Given that coding lessons are the new Baby Mozart, we are in no way surprised at the existence of Code Club, the latest educational initiative launched across the pond. We are, however, quite amused at this promotional video, in which a sassy panel of children considers the Internet’s biggest names for open advisory positions. Most do not meet their exacting standards.
YouTube cofounder Chad Hurley doesn’t impress them once they know he doesn’t actually make the videos; Tim Berners-Lee’s credentials are underwhelming. They get excited about Bebo, but only because it sounds like Bieber. Don’t worry, kids–you’re not missing much on that last one.
Having already succeeded in building two of the most spectacularly successful Internet companies of the modern age–PayPal and YouTube–what on earth do you do next? We’d be inclined to buy an island and never touch a computer again, but that’s not the plan for Chad Hurley and Steve Chen, who just announced that their digital magazine building platform, Zeen, will roll out next week.
Zeen is a part of AVOS, an Internet company helmed by the duo that acquired bookmarking tool De.licious last year. Precious little info is known about the mysterious Zeen. “Discover and create beautiful magazines,” reads the sparse splash page.
Perhaps the biggest hints about Zeen’s ethos come from its Facebook page, where avid fans have been posting about beta testing and wanting more information since April.
the startup rundown
3..2..1..BLASTOFF. It’s official: NYC is now one of the spots for NASA’s Space Apps Challenge, a two-day development event happening in cities on six continents and aboard the International Space Station. StartupBus NYC and the NY Tech Council are both helping with the coordination of the event, which focuses on how technology can address problems with minimal resources in creative and innovative ways. Register here.
SPLISH SPLASH. Don’t you hate it when all your friends get into a band you’ve already been sick of for weeks? You tried to spread the good sonic vibrations early on but to no avail—the world simply wasn’t quite ready for that new fangled rock ‘n’ roll music. But that’s not a problem anymore. Splash.FM, a new social music platform, will make sure you get the credit for discovering a band before they were cool. Splash.FM has been in private beta since Jan. 16 and is preparing to go live publicaly on April 17th. Like on Spotify, users can follow friends, search for and stream songs and make recommendations for friends—called “splashing.” Beyond that users will be be able to see what songs are trending among their friends and assign “splash scores” to rate other’s music discovery skills. It’s an official hipster socreboard! Splash.FM plans to eventually allow artists and labels into their analytics to see how when, how often and where their songs are being played. Take that, Spotify!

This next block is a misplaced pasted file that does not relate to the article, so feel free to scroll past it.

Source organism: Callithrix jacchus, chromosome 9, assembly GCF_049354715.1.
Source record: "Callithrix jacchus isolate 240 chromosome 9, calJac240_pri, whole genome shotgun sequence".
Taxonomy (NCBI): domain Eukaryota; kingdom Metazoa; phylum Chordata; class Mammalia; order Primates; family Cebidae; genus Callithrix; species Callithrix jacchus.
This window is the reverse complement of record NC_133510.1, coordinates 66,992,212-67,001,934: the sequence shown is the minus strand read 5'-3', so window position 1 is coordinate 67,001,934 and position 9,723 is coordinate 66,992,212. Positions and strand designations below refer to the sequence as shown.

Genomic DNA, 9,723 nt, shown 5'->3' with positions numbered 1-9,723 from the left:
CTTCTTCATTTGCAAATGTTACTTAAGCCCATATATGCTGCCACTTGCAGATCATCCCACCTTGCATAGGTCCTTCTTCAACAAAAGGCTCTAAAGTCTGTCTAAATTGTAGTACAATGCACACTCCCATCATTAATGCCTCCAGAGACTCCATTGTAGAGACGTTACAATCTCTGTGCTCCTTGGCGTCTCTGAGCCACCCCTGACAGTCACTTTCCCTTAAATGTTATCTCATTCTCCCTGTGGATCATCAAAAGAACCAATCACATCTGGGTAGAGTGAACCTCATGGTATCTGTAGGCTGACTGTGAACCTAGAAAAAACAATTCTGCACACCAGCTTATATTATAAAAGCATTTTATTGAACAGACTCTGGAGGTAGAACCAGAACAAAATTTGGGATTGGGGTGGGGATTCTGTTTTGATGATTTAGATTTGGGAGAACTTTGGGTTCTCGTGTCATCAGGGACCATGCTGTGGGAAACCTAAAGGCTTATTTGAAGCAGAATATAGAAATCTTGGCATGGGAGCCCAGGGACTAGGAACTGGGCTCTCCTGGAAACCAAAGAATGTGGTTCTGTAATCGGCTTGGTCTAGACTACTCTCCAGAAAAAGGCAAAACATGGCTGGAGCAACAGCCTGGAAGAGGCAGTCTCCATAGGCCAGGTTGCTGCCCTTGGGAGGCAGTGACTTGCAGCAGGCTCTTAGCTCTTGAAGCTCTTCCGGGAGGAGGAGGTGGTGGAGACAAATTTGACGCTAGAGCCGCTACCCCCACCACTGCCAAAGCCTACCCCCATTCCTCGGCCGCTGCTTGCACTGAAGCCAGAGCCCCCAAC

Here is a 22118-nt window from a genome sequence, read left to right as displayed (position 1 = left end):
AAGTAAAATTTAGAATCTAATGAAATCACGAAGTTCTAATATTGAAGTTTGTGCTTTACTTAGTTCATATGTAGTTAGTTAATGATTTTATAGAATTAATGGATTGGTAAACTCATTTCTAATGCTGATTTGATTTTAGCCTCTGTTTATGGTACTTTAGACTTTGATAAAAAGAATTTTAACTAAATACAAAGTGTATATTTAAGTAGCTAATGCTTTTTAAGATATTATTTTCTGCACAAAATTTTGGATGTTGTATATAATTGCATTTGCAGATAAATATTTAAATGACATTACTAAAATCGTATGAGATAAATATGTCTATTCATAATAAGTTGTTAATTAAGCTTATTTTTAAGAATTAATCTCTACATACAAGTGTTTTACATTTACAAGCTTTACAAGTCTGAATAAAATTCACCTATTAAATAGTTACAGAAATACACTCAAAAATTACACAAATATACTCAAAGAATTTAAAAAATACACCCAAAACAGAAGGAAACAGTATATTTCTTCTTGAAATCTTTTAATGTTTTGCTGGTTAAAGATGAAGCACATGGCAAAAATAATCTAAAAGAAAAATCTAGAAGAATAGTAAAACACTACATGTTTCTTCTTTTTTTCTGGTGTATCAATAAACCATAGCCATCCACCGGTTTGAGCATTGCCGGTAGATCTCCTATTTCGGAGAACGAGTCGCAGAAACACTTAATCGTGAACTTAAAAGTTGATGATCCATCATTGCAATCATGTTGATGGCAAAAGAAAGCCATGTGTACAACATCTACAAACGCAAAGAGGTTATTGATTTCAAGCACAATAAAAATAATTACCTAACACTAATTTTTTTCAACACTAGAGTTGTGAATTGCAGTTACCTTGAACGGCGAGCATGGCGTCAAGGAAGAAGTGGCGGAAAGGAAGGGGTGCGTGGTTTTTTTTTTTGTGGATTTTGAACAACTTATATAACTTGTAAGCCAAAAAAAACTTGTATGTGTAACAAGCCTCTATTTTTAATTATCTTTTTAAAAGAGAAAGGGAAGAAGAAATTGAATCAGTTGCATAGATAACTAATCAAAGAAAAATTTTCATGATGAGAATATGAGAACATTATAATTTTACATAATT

YouTube founders Chad Hurley and Steve Chen’s AVOS is on the move with a new project, Zeen. Zeen, which currently exists as a minimalist website, Twitter feed and Facebook page, promises users will be able to “discover & create beautiful magazines” and offers prospective users the opportunity to reserve a username. The site allows users to register via Facebook, Twitter or with an email address.
Now that Turntable.fm courts celebrities as investors, it’s fair game for the likes of The Hollywood Reporter, which had an interesting interview with co-founder Seth Goldstein over the weekend. In it, Mr. Goldstein discusses monetization (with engaged users it’ll come naturally) and how DCMA-compliant listening makes for a passive experience (“it’s primarily read-only”).
As an early investor in the taxonomic trailblazers behind Delicious, Mr. Goldstein also had some telling observations about how TTFM users have scrapped traditional genres for a different approach to categorization.
Old Dogs Learn New Tricks
Just in time for a post-mortem on Carol Bartz’s tenure as CEO of Yahoo comes an interview with YouTube founders Steve Chen and Chad Hurley in The New York Times about their plans to revamp Delicious. Even before her abrupt cellphone ouster by a bunch of “doofuses”–her words, not ours–Ms. Bartz was criticized for her “failure to innovate” or even capitalize on innovative acquisitions like Delicious and Flickr.
So what will Delicious look like under the leadership of Mr. Chen and Mr. Hurley, who purchased the bookmarking service after Yahoo threatened to shutter it or sell? According to AllThingsD’s Liz Gannes, “The new Delicious sounds a lot like the old Delicious brought up-to-date,” but that’s sort of the point. The need for a service like Delicious, the forward-thinking bookmarking site that never quite caught on outside early adopter circles, is heightened by the torrent of information flowing from social sites like Twitter, Google+, Facebook, and more.